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Legislative Assembly for the ACT: 1999 Week 10 Hansard (13 October) . . Page.. 3094 ..

MS TUCKER (4.28), in reply: The first point I would have to make is that this is not about Dr Adrian in particular. Obviously, as the person in the position at the moment he is implicated, but this is not the point of it. It is pretty disappointing that Mr Humphries cannot realise that, if you want to make a system change, whoever is in the current system before the change is going to be affected. That is obviously the case in any situation where a change is proposed. Dr Adrian's qualifications are widely known. Whether or not Mr Humphries thinks that these particular qualifications would fit nature and conservation is not particularly relevant. We are interested in seeing someone with qualifications and experience in nature conservation take this very important, responsible position.

Mr Rugendyke and maybe Mr Kaine have forgotten, or are not aware of what the conservator is actually responsible for. Mr Kaine said it is a normal Public Service appointment. The person who gets that job has to prepare and maintain a nature conservation strategy for the ACT. That requires a lot of understanding and expertise of what can be quite technical issues; preparing action plans for the protection of endangered species. Equally, it requires deep understanding of issues related to matters such as issuing of licences for various activities that affect native flora and fauna in the ACT and for activities within nature reserves. These tasks are extremely significant.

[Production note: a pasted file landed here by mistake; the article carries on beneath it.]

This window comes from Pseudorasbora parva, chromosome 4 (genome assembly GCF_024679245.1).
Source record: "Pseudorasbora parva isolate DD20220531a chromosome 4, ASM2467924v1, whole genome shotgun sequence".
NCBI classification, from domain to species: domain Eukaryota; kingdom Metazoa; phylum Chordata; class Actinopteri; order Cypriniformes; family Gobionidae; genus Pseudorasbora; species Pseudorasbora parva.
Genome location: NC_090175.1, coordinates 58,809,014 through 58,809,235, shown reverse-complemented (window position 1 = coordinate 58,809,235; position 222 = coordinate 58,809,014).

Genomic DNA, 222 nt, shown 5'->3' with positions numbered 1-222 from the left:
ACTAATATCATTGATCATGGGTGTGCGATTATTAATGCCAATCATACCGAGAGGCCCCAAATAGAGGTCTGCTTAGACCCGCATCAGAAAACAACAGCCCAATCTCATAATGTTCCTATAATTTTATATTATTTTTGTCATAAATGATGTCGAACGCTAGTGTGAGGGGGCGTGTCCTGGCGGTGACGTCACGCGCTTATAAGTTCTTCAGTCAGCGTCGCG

The arguments that have come from Mr Humphries, Mr Smyth and Mr Kaine - I am not quite sure what Mr Rugendyke's argument was - actually downgrade the importance of environmental considerations in government decision-making and downgrade the importance of the biological sciences. It is not correct to suggest that this can be just an ordinary Public Service position.

Mr Kaine, we just do not agree with your position on it. That is probably why I am a member of the Greens party. Mr Kaine does not agree with our interpretation. That is right; that is a political debate that we have in the Assembly and that is what parliaments are about. My view, and the view of the Urban Services Committee, was that there were some grave concerns about what was happening in the role of the conservator at this stage.

Mr Rugendyke: Different issue.

MS TUCKER: Mr Rugendyke says it is a different issue. In the committee's report on the draft management plan for Canberra Nature Park, the committee made some quite scathing remarks about the conservator's actions in relation to recommending that horse riding be allowed in the Aranda bushland. I quote:

The committee is seriously disturbed that the Conservator of Wildlife would approve an extension of horse trails in Canberra Nature Park, including into the Aranda bushland, in the absence of detailed knowledge about the effects of horses upon existing areas. In the opinion of members, this action is bordering on negligence.

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